In Andy Weir’s book and movie entitled, “The Martian”, the character played by actor Matt Damon – Mark Watney – is stranded on Mars. And he decides to survive using whatever scientific means possible and using whatever resources are at his disposal until a rescue mission is mounted. 

The book and movie differ in some ways — although the deviations in the movie aren’t as pronounced as in other script to screen adaptations. The most significant difference is, perhaps, the last scene. In the movie, the rescued and now teacher, Mark Watney, gives advice to a classroom full of students in astronaut school.

He counsels that in the face of almost certain death, the way forward is to focus all your energy on solving the next problem, and then the next, and then the next. After all, he survived almost two years alone on the red planet on account of his determination, and despite the odds to remain focused on the immediate task at hand. And not get lost in imagining future outcomes, or wallow in past mistakes.

His advice points to the importance of being present to the current moment of existence, paying attention to what is (not what might be or what was), and acting in confidence for all his efforts.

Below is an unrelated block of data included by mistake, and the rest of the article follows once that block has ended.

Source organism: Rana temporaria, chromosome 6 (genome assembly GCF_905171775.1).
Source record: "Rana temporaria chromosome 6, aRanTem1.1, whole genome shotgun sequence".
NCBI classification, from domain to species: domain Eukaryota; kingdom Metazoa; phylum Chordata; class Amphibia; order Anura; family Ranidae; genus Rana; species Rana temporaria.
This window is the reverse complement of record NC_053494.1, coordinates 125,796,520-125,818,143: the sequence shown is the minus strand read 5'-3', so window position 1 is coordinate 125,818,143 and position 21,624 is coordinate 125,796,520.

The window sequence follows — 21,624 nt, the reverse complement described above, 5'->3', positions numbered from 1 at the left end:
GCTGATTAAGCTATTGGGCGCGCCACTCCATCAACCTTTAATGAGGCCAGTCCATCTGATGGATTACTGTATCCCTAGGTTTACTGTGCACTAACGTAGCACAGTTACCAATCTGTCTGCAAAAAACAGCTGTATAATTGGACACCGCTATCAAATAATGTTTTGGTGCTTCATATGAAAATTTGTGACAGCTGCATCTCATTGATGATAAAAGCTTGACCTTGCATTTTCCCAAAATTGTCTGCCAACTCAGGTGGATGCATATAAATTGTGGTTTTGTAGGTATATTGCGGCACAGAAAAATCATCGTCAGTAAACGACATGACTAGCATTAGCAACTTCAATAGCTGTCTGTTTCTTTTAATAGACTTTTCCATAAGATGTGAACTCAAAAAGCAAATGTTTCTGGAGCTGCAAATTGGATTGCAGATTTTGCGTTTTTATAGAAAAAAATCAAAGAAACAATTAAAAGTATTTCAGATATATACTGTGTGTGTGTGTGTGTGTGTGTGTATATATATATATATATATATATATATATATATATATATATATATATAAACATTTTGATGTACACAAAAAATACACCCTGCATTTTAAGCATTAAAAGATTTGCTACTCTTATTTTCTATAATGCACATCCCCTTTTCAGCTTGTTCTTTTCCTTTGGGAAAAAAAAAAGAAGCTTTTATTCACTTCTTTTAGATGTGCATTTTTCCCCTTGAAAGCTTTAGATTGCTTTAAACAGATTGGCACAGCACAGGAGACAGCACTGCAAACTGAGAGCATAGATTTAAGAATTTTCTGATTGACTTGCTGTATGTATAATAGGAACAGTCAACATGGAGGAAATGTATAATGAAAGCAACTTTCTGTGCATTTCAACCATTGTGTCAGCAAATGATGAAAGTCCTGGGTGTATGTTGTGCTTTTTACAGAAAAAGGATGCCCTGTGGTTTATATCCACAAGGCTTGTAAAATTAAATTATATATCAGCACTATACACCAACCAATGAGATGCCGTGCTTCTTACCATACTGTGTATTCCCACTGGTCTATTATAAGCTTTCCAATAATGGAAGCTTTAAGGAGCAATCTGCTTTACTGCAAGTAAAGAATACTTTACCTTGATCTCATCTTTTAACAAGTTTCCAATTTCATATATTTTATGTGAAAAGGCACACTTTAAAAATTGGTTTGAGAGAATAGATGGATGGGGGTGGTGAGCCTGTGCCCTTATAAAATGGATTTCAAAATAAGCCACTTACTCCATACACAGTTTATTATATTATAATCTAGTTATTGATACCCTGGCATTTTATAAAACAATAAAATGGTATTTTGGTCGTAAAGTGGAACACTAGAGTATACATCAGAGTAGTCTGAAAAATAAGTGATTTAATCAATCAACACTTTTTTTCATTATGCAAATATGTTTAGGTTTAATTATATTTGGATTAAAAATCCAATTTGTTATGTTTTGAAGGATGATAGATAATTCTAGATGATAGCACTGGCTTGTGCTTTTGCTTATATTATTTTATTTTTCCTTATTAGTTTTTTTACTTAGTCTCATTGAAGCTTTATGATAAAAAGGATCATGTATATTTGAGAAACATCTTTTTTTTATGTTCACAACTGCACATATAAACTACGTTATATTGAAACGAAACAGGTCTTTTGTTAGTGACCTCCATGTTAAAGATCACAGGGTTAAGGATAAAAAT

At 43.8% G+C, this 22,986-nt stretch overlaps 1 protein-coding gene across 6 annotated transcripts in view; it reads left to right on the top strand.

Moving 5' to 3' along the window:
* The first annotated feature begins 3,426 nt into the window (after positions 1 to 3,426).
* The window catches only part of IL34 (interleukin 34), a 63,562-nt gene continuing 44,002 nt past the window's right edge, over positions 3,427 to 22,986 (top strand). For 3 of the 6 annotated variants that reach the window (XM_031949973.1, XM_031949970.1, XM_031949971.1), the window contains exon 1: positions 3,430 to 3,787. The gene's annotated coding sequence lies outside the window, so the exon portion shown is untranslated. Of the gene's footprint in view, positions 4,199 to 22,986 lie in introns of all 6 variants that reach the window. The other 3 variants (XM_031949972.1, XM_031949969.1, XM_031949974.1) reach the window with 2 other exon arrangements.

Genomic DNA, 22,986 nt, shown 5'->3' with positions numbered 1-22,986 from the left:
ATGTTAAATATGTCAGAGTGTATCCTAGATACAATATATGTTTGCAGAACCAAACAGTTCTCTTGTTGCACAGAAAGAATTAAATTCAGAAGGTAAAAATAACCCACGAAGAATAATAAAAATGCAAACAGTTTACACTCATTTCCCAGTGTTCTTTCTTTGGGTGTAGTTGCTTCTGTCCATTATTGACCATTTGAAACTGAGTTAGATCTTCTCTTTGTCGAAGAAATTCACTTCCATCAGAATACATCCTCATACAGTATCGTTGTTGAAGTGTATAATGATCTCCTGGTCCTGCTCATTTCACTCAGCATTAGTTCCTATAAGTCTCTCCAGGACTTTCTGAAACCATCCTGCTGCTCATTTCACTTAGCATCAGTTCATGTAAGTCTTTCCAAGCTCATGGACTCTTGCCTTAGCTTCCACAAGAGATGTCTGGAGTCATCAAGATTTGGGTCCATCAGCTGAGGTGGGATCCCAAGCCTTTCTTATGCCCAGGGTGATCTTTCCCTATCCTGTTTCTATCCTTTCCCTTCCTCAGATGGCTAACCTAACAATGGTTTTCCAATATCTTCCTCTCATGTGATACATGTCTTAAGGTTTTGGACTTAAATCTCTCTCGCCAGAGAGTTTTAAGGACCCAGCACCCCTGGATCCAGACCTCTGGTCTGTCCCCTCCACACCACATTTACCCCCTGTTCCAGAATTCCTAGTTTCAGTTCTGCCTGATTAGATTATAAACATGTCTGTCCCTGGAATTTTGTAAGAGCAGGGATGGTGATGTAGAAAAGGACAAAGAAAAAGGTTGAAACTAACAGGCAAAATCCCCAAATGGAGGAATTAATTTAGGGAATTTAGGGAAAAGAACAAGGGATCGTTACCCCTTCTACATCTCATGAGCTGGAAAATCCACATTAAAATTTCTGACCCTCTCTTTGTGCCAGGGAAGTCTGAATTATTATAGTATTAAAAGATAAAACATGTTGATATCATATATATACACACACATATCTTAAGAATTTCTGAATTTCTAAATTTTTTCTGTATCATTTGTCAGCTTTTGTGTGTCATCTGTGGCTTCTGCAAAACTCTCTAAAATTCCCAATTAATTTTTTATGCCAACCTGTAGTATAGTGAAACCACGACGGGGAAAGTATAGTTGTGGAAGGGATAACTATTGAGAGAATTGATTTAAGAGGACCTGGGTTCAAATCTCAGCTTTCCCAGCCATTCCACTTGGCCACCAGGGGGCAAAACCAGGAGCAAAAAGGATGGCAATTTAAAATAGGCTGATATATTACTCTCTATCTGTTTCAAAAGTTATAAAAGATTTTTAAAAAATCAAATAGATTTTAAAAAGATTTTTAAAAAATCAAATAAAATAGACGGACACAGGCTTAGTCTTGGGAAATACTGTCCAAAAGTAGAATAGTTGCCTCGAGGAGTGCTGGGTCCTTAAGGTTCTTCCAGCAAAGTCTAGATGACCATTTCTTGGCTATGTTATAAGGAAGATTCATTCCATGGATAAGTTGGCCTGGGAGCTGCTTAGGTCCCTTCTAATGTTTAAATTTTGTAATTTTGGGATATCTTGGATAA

In the Gospel story, Jesus uses the words of the prophet Isaiah to announce his mission, his purpose (Luke 4:14-21). Jesus will bind up the brokenhearted, proclaim liberty to the captives, release to the prisoners and good news to the oppressed. In summary, he declares his mission to bring compassion and healing to people. And significantly, he closes his public reading in the Nazarene synagogue in 28 C.E. by announcing that “today” this scripture has been fulfilled.

For all who wonder about who this Jesus is, this season after Epiphany ought to give us some clues. Epiphany means ‘revelation’, as Jesus is revealed to us. And, in this text his purpose is made clear. In fact, the writer Luke throughout his book de-emphasizes moral correctness, and rather underscores acts of compassion (1). The underlying question in Luke is not so much: “What does God demand?”; Rather, “Who needs attention and compassion?” This line of questioning can re-focus the purpose of any follower of Jesus.

If someone asked you today, “What is your purpose in life?”, what would you say? Could you describe your mission, specifically and in concrete terms? And, how does your life today reflect the values of your mission statement?

These questions cannot be directed solely at individuals, but the church as well. In the reading today from 1 Corinthians 12, our ministry and purpose finds purchase in the context of the collective. Saint Paul describes the church as a body with many members. The church is the Body of Christ, today. Do you know what your faith community’s mission is, to which you belong?